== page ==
The synthetic cork shown here is just coming off the extrusion line and has been sliced but not yet treated or marked.
Suppose you sat down at a table with two glasses of Sauvignon Blanc and, after carefully sampling both, you describe the one on the left as having chocolate and plum overtones but the second is dryer with an astringent nose.
We’re not talking about a really subtle difference that only an expert could pick up on either – we’re talking about an over-the-head thumping difference.
So far, there is nothing special about this experience. Anyone who compares different wines has this happen all the time.
How surprised would you be to find out the two wines are identical? Not only the same varietal, but the same vintage from the same winery, the same plot, the same batch, aged in the same way and produced by the same wine maker.
If I told you the only difference was that they used two different synthetic corks, albeit both corks were from the same manufacturer, you’d be forgiven for being skeptical. When I sat down and tried those two glasses of wine and I was told that answer I was incredulous. So the people providing the test tried it again with a different wine, but this time I tasted three different glasses of red.
Obviously, my information must be wrong or incomplete. Everything couldn’t be identical else the wines wouldn’t be that different but I, along with seven others, most of whom are wine reviewers, were astonished when told the only difference was the variety of synthetic cork in the bottles.
All the corks are made by North Carolina-based Nomacorc and the differences in the corks are deliberate, a creation of years of careful testing and manufacturing decisions.
Nomacorc closures consist of a slick, polyethylene skin with a core of softer foam consisting of 60% air, but it is through (literally) the foam core that Nomacorc has perfected the manufacturing process to assist the wine maker produce the wine they really want.
The wines we tasted were identical except that each bottle was closed with a different Nomacorc from their 'Select' series. There are four different numbered models in the 'Select' series and each number represents a core that allows a different oxygen transfer rate (OTR).
Nomacorc’s VP of Global Marketing & Innovation is Malcolm Thompson. A chemical engineer by training, Thompson says, “We feel we’re the only [closure] company in the world that can do that, manage the OTR.”
Consider natural cork, taken from the bark of the cork oak tree. Beautiful as it is, natural cork does not have a consistent density and the rate of oxygen penetration of cork can vary enormously.
It is estimated that about 3% of all wine sealed with cork suffers from cork taint, which means that every year, approximately 360 million bottles of wine are thrown away. That waste results in considerable financial damage to every part of the industry from the wine maker right through to the final retailer. Too many tainted bottles can ruin a company’s reputation.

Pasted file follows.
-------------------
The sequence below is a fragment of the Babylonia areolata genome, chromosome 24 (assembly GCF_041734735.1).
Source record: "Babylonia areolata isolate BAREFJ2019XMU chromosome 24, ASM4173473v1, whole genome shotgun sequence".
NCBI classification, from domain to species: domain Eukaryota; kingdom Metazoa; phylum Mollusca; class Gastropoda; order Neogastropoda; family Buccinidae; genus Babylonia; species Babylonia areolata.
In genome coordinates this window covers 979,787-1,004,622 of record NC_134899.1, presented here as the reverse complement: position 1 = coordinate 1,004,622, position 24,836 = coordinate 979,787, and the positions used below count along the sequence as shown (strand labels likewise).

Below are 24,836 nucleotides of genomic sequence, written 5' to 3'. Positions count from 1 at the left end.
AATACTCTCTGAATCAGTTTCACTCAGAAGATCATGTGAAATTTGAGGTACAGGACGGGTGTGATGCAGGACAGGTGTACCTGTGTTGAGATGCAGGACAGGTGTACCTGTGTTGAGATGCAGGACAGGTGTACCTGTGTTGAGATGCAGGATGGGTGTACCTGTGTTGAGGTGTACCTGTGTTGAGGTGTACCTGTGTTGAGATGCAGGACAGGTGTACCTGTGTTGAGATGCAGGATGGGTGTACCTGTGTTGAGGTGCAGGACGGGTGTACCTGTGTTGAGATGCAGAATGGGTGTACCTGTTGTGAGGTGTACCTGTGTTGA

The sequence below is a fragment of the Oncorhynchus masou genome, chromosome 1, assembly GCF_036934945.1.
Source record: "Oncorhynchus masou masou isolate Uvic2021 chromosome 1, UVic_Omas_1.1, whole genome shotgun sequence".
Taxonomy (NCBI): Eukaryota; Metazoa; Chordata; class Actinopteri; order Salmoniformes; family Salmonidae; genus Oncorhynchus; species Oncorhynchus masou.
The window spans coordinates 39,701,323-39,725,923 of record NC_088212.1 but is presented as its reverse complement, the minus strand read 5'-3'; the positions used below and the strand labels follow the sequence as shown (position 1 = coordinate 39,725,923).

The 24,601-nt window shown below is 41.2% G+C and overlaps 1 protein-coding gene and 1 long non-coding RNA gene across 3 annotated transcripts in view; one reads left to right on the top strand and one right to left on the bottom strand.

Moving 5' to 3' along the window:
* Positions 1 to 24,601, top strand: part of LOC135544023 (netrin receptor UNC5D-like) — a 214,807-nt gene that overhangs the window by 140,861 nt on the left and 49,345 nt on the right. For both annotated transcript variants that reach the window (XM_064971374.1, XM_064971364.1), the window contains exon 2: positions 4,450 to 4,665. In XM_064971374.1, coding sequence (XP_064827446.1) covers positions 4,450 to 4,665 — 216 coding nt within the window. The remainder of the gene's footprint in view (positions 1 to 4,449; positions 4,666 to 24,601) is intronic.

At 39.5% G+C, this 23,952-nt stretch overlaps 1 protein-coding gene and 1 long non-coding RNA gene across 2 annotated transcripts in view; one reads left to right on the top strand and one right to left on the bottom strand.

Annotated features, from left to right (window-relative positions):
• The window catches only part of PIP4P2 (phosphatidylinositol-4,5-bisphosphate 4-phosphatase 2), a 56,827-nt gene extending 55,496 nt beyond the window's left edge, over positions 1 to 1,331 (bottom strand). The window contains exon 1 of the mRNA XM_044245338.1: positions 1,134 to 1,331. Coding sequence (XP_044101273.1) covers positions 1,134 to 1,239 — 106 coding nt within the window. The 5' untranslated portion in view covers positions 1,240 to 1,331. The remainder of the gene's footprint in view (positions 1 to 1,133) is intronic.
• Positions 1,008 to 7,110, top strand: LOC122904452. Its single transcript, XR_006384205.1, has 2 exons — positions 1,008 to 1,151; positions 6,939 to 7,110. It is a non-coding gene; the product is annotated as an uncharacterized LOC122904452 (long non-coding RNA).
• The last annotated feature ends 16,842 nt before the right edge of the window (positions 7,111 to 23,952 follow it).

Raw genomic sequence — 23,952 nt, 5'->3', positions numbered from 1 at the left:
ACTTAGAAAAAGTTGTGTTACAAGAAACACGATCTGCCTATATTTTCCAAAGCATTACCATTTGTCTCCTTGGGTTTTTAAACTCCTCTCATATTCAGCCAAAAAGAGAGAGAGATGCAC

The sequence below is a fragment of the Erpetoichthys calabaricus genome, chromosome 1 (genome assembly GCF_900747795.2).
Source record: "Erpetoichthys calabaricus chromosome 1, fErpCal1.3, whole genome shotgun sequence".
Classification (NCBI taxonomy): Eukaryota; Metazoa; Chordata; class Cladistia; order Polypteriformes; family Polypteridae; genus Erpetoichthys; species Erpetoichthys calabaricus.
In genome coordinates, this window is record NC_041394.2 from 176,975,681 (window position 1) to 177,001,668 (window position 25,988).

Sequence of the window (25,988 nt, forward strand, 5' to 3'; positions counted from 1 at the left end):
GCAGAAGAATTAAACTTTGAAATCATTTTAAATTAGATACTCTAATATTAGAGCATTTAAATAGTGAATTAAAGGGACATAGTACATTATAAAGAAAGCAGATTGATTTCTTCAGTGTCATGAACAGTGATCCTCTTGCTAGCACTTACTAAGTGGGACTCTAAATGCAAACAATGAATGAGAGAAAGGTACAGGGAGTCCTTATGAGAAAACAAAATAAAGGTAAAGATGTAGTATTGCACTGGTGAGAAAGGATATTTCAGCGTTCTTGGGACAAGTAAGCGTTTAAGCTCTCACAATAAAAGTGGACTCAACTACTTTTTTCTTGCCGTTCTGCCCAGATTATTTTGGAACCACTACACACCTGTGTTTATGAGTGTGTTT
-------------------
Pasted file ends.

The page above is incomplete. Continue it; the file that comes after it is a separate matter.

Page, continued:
Notes Thompson, “Whenever there is a fault in wine the first place anyone looks is the closure.”
Aside from gross failure of that 3% of cork the more subtle issue is what did the wine maker intend when they bottled the final product? Considering the care paid to the fruit in the field, the processing, aging, and subtleties that make up any winemaker’s style it is ironic that the rate at which oxygen reaches the bottled wine –and which will have an enormous impact on the taste of what is finally poured– is almost random.
A red that ages in a cellar for five years versus a white that is meant to be consumed within a year need differing levels of oxygen exposure. Throw in a random number for oxygen exposure and the white could receive far too little or the red far too much, spoiling one or both.
As Nomacorc’s CEO, Lars von Kantzow, puts it, “Wine is one of the few consumer products where the consumer can’t be sure what they’ll get when they open a bottle.”
One criticism of synthetic corks made during the 1990s was that they cut off all oxygen to the wine, but wine makers have long known natural cork didn’t stop all OTR and tried to incorporate that into their wine making process.
Nomacorc has moved far beyond a cork with no oxygen ingress to a precisely modulated rate of oxygen transfer. The process is so carefully controlled that a wine maker can now order closures that will provide the OTR they believe will make the best wine.
For wine makers who aren’t sure what that rate is, the company has developed software, known as Noma Selector, to aid them based on the varietal, the region, the winemaking style, duration of storage and desired shelf life.
There are other kinds of synthetic closures available, from hard plastic which is oxygen impermeable along with screw caps, but Nomacorc’s founder and current team believes the process had to reflect what winemakers need. Nomacorc’s Director of Global Marketing, Jeff Slater says, “The twenty-first century technology gives you a control factor that is missing in natural cork.”
Natural cork still plugs the neck of most wine in the world, being placed in 64% of all bottles. Screw caps seal another 17%, which is followed by 13% for Nomacorc, now the world’s largest manufacturer of synthetic cork. Other synthetic cork manufacturers, including Tapi and NuKorc only account for 6% of the world market; although different manufacturers can be very strong regionally. NuKorc, for example is an Australian company, a market Nomacorc has not penetrated.
That is not the case in other winemaking strongholds – Nomacorc now claims 40% share of the U.S. wine market, 25% in Germany and one bottle in five in France.
Based on sales by volume Nomacorc says 30 of the world’s 40 biggest wineries use their closures for at least some of their product. ■